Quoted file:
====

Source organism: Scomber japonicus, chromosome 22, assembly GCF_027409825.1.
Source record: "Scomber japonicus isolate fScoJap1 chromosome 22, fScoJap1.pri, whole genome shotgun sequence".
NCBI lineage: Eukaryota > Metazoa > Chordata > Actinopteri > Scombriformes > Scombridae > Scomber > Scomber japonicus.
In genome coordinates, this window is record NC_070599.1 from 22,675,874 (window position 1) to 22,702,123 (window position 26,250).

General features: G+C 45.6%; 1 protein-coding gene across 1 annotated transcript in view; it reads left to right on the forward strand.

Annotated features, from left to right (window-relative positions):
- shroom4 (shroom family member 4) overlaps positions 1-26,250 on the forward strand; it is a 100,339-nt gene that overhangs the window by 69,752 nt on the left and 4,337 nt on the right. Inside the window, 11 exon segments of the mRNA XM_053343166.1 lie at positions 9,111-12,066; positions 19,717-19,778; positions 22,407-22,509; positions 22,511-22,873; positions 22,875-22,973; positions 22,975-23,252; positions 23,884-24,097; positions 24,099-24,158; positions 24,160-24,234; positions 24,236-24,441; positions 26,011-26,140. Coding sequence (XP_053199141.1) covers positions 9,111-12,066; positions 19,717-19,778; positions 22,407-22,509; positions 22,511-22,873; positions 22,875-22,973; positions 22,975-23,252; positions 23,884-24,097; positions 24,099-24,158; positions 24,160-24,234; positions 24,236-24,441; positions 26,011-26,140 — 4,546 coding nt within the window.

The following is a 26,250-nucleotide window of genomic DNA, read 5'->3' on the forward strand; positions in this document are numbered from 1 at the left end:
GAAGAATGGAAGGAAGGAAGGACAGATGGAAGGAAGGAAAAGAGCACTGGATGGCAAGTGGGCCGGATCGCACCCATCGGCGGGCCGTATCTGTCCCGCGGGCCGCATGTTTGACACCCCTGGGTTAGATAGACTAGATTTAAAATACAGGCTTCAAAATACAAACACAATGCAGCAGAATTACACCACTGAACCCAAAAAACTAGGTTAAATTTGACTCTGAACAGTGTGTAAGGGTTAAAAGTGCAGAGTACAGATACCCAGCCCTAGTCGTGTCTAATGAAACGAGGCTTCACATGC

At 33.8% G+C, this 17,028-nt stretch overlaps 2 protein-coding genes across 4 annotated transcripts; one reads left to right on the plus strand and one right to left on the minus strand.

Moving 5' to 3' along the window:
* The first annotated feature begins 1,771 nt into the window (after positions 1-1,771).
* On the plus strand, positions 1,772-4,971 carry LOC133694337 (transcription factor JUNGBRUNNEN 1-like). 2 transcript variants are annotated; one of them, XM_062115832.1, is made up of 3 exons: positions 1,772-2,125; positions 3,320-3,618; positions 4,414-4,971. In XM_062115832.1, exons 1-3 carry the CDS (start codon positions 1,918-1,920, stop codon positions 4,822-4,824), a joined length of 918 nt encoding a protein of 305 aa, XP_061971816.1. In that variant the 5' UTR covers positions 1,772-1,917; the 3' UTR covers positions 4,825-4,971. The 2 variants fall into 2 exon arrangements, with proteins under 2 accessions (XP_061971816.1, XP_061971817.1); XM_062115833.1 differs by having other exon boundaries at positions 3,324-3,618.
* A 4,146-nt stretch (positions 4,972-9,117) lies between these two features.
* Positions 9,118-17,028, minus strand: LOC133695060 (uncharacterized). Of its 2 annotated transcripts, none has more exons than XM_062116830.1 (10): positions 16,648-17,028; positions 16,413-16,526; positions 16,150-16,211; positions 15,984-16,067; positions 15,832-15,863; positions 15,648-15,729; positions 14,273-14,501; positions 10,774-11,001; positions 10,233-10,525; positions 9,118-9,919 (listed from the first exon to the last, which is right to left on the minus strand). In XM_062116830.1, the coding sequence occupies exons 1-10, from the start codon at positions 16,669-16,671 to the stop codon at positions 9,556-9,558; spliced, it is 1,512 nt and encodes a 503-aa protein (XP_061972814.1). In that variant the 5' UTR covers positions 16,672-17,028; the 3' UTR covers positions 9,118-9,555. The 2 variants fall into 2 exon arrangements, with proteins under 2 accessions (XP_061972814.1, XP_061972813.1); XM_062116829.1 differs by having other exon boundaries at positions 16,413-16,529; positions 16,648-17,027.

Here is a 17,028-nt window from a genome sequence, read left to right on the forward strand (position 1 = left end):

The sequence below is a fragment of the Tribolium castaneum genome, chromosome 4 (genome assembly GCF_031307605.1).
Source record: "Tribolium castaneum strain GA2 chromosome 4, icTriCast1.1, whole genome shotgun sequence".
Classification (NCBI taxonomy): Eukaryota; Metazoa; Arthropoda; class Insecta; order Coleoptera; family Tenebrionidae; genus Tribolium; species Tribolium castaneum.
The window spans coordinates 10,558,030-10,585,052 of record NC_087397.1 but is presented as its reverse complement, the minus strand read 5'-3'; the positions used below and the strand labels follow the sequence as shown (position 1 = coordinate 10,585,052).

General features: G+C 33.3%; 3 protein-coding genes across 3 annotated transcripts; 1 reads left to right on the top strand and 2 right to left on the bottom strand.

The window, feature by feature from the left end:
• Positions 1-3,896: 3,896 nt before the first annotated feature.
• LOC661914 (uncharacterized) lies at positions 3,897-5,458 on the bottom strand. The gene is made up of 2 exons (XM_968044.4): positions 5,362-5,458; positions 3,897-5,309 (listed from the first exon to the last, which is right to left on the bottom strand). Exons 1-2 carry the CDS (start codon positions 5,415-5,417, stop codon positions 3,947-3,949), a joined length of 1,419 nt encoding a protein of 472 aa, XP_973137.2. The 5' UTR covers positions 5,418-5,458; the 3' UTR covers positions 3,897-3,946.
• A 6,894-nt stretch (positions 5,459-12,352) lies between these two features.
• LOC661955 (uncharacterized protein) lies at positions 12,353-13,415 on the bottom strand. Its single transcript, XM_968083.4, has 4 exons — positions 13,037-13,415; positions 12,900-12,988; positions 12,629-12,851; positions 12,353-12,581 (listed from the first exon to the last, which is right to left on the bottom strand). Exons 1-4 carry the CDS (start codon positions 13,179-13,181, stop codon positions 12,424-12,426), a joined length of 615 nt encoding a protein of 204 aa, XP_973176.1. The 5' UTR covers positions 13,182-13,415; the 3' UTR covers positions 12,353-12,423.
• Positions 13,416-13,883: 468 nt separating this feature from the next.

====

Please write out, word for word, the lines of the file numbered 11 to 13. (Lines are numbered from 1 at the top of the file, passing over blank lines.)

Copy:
Moving 5' to 3' along the window:
* The first annotated feature begins 1,771 nt into the window (after positions 1-1,771).
* On the plus strand, positions 1,772-4,971 carry LOC133694337 (transcription factor JUNGBRUNNEN 1-like). 2 transcript variants are annotated; one of them, XM_062115832.1, is made up of 3 exons: positions 1,772-2,125; positions 3,320-3,618; positions 4,414-4,971. In XM_062115832.1, exons 1-3 carry the CDS (start codon positions 1,918-1,920, stop codon positions 4,822-4,824), a joined length of 918 nt encoding a protein of 305 aa, XP_061971816.1. In that variant the 5' UTR covers positions 1,772-1,917; the 3' UTR covers positions 4,825-4,971. The 2 variants fall into 2 exon arrangements, with proteins under 2 accessions (XP_061971816.1, XP_061971817.1); XM_062115833.1 differs by having other exon boundaries at positions 3,324-3,618.